How will it be?

June 29, 2020—February 22, 2021

The window must be cleaned. In particular, the windowsill deserves close attention. It’s been over a year since a rag has touched this area of the house and who knows how much dirt has accumulated there. Cleaning a window was not an issue five years ago, when Nina Georgievna was eighty. At the time she could still see contours of objects relatively well. Indeed, she could clean two windows in the same day. But five years have passed. Nina Georgievna’s eyesight has worsened considerably, especially during the last winter. The doctors diagnosed cataracts and recommended surgery. Even two surgeries, in fact, because there are two eyes. Nina Georgievna’s daughter, Katia, helped with money and the doctors did their best. But either because the condition was already so grave, or just because the operations could have been done better, Nina Georgievna’s eyesight did not improve, but worsened. Even so, she regretted not so much the deterioration of her health but the money spent. “I only wasted Katia’s money!” she would say.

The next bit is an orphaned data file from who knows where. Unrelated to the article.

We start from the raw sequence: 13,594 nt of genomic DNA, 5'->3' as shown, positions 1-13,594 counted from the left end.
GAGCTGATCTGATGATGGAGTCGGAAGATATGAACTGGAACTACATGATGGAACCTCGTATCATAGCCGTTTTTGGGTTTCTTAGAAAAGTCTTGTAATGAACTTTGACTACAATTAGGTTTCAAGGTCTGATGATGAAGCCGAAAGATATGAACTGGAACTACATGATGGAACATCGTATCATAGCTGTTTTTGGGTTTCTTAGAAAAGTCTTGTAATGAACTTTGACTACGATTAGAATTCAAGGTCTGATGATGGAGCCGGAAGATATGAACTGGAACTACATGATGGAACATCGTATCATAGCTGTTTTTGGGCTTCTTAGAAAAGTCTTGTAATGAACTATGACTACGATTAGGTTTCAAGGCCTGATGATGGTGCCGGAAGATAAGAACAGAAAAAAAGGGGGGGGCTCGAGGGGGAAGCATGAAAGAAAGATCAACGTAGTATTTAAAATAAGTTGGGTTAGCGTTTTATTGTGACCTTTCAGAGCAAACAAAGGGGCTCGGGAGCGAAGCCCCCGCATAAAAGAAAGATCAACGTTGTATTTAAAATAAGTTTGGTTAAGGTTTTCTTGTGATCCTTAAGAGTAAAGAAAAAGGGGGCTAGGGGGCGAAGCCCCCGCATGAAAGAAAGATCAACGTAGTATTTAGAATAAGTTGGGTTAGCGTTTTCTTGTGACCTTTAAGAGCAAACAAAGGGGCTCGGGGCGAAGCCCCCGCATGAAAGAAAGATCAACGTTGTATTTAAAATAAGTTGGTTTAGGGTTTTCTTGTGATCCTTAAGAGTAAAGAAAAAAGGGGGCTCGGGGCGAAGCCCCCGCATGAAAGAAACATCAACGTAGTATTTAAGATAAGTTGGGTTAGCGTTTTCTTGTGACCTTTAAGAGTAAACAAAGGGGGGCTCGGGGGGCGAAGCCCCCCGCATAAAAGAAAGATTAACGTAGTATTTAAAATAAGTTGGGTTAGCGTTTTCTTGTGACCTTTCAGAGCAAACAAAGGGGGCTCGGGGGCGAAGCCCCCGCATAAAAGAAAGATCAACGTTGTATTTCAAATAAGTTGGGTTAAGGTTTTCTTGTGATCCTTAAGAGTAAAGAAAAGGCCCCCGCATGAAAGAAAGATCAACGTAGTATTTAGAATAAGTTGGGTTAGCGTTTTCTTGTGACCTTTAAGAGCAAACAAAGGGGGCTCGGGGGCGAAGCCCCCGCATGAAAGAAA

The flat should stay clean. It is shameful to have a dirty flat, even if nobody visits you. In a way, the physical tidiness connects to the moral notion of being a good person. A good person cannot live in an unkempt apartment. Lately though, Nina Georgievna has started to become lazier due to her health problems and old age. Now cleaning is something the old woman performs partly out of habit, but mostly because it is “an activity.” To clean one has to move, and to move means to live. The obligation to keep the flat clean is both a nuisance the babushka grumbles about from time to time and a vital stimulus. When one’s whole life has been spent working, caring, and worrying about others, can it be different now? Katia said once, “Mom, you have to enjoy your life!” to which Nina Georgievna answered “Enjoyment? Don’t talk nonsense.”